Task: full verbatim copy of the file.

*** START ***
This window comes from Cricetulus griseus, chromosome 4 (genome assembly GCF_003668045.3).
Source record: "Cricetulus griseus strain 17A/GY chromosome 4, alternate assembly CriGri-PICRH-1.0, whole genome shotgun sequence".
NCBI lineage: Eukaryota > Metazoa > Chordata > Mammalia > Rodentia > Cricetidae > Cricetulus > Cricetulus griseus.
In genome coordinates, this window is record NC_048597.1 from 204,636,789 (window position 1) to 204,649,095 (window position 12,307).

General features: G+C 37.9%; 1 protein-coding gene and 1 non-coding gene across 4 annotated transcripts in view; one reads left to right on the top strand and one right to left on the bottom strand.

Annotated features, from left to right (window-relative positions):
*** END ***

This window comes from Cricetulus griseus, chromosome 4 (genome assembly GCF_003668045.3).
Source record: "Cricetulus griseus strain 17A/GY chromosome 4, alternate assembly CriGri-PICRH-1.0, whole genome shotgun sequence".
NCBI lineage: Eukaryota > Metazoa > Chordata > Mammalia > Rodentia > Cricetidae > Cricetulus > Cricetulus griseus.
In genome coordinates, this window is record NC_048597.1 from 204,636,789 (window position 1) to 204,649,095 (window position 12,307).

General features: G+C 37.9%; 1 protein-coding gene and 1 non-coding gene across 4 annotated transcripts in view; one reads left to right on the top strand and one right to left on the bottom strand.

Annotated features, from left to right (window-relative positions):